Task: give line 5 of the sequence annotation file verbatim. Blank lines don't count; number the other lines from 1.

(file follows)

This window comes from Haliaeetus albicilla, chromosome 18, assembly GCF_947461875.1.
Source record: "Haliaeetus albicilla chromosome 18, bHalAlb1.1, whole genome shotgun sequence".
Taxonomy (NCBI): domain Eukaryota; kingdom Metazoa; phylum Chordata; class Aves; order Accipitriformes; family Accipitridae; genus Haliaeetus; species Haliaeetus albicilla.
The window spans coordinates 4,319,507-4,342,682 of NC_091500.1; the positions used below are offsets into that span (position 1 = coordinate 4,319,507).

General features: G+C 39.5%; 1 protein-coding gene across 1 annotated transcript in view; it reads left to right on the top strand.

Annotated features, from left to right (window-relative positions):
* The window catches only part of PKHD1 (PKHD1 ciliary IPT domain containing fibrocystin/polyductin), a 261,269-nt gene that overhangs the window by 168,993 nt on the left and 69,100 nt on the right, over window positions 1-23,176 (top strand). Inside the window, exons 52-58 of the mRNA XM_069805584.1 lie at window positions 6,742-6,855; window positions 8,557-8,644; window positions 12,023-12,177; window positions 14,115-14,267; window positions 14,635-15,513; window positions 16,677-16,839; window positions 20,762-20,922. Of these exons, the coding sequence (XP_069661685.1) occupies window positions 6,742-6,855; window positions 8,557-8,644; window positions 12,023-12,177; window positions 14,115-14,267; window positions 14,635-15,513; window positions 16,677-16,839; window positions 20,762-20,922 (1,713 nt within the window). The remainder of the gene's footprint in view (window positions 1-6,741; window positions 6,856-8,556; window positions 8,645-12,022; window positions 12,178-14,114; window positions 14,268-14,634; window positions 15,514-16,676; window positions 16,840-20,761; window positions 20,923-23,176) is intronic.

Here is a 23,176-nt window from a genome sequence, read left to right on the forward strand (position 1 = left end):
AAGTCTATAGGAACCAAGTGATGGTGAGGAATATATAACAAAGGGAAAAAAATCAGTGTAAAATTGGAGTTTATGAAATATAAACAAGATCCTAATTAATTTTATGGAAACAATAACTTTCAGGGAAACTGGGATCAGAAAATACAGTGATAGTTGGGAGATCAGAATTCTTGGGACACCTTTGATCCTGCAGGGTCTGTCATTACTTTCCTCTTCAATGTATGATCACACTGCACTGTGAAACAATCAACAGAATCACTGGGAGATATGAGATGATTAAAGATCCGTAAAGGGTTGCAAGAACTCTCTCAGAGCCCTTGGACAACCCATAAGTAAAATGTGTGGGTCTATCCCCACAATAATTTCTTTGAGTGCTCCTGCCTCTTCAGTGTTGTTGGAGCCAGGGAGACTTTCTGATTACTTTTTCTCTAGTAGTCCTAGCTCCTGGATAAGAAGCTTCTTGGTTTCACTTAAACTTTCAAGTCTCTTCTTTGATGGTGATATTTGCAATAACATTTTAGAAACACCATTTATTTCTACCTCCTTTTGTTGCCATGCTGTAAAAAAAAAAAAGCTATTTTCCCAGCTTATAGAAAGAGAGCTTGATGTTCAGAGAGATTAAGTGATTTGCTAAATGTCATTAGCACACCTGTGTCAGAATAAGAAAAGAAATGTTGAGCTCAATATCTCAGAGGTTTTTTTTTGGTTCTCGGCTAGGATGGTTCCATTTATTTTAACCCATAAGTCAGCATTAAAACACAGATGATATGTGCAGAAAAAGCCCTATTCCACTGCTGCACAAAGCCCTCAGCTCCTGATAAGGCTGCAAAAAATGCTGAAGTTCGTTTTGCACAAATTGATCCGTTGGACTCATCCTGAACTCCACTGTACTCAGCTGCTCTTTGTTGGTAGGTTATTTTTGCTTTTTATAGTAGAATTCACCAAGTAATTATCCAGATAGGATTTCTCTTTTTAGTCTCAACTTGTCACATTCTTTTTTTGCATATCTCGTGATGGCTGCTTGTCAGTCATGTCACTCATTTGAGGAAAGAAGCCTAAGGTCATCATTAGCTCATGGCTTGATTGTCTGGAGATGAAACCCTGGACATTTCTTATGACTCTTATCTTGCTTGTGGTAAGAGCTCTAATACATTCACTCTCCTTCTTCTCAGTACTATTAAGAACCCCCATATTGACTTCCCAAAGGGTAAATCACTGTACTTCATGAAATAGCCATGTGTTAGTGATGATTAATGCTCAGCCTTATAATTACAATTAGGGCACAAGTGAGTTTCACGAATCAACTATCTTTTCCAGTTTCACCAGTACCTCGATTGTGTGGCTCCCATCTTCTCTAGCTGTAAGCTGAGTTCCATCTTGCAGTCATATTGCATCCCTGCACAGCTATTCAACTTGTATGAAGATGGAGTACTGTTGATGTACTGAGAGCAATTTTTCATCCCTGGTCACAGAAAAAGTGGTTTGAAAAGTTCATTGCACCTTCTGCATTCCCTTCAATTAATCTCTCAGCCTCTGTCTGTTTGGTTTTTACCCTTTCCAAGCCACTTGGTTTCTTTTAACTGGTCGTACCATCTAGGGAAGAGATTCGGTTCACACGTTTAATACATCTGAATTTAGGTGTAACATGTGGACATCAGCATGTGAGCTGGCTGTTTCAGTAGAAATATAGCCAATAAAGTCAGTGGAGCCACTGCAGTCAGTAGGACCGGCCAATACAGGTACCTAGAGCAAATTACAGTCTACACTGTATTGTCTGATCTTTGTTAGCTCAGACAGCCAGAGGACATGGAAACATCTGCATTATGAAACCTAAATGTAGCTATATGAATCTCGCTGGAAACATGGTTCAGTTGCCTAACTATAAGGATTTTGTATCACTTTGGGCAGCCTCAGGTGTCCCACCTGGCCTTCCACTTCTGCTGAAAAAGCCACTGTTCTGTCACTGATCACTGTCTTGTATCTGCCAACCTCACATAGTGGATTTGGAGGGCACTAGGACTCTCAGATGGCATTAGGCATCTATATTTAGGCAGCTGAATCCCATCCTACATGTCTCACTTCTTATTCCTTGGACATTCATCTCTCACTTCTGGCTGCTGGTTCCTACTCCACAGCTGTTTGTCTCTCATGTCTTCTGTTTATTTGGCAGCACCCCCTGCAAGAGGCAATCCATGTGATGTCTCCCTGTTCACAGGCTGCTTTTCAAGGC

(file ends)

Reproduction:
General features: G+C 39.5%; 1 protein-coding gene across 1 annotated transcript in view; it reads left to right on the top strand.